I left my home in Bridgeport, West Virginia almost two months ago to begin my latest adventure – to live for nearly one year in a foreign country teaching English and cultivating mutual cultural understanding between the United States and my host country. I am a Fulbright Scholar in Moldova. I co-teach in the modern languages department of the Faculty of History and Philology at Cahul State University “B.P. Hasdeu” in Cahul, Moldova. And that makes me sound really cool. My friends at home think I’m spending my weekdays changing lives and my weekends gallivanting across Eastern Europe.
In fact, I’ve hardly left my host-city since I began teaching on September 5th, and I hardly feel as if my work here so far has impacted anyone. But, maybe I’ve intentionally reinforced the glamorous façade of working abroad. I know my Instagram depicts Saturday picnics with wine and mid-week cocktail parties with my coworkers, and my Facebook is full of event flyers that make me look really productive. All these would seem to be signs of successful integration.
Here’s the truth: This is the hardest thing I’ve ever done in my entire life.
Moldova so far has been an emotional rollercoaster. Those that know me best know that there is no greater joy for me than to travel and to interact with new cultures. So it may come as a surprise that I’ve had an extremely difficult time adjusting to my new life. However, I guarantee that I am more surprised by my own difficulty than anyone else.
Before I arrived in Moldova, I was told multiple times that I would experience culture shock. I don’t think I believed it, because I’d been to Romania so many times and was familiar with the cultural norms in Eastern Europe. Boy, was I wrong. Visiting a place on vacation and living there are two completely different stories, and I was very naïve to think I wouldn’t be affected.
Eastern European institutions operate much more spontaneously than American ones. I knew that before I arrived, but I completely underestimated how difficult it is to have a Type-A personality in a culture that requires flexibility. My ability to “go with the flow” has been severely tested many times. And I’ve not always had the best reactions to situations that took me by surprise.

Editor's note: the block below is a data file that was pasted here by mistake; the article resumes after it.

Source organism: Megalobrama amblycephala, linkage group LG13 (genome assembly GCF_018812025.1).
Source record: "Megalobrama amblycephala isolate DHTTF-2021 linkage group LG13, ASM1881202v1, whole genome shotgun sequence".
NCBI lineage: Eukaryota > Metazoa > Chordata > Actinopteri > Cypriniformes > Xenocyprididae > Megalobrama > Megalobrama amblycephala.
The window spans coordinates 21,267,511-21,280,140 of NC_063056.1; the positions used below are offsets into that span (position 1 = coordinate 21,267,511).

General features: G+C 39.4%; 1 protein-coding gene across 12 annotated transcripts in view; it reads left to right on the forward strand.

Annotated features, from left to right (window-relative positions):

For example, when I first arrived in Moldova, the other Fulbright grantees and I had to go to the Bureau of Migration in the capital city of Chisinau to submit documents for a temporary residency permit that allows us to remain in the country legally for the duration of our grants. There was some confusion with my documentation because the agents at the border crossing where I entered Moldova had stamped my Romanian passport instead of my American one. Processing me took 3 hours longer than anyone else, required an extra trip to the U.S. embassy and back to the migration office to fix my documentation error, and left me sobbing in front of an embassy official. Embarrassing. Since I’ve arrived in Moldova, I’ve become painfully aware that I don’t handle the unexpected well.
I may have even scared my own co-teachers with my obsessive need for preparation. Nearly three months before I even arrived in Moldova, I begged my supervisor to send me information about the course schedule and curriculum requirements for the upcoming fall semester so I could begin getting prepared. I must have seemed completely crazy, because the education system in Moldova operates entirely differently. I had no idea that oftentimes a course schedule at a Moldovan university is not set in stone until several weeks after the beginning of the semester. It wasn’t until three weeks into the semester that I had established my weekly co-teaching schedule. The first few weeks were spent visiting classes, getting to know students, and figuring out where and how I would be most useful.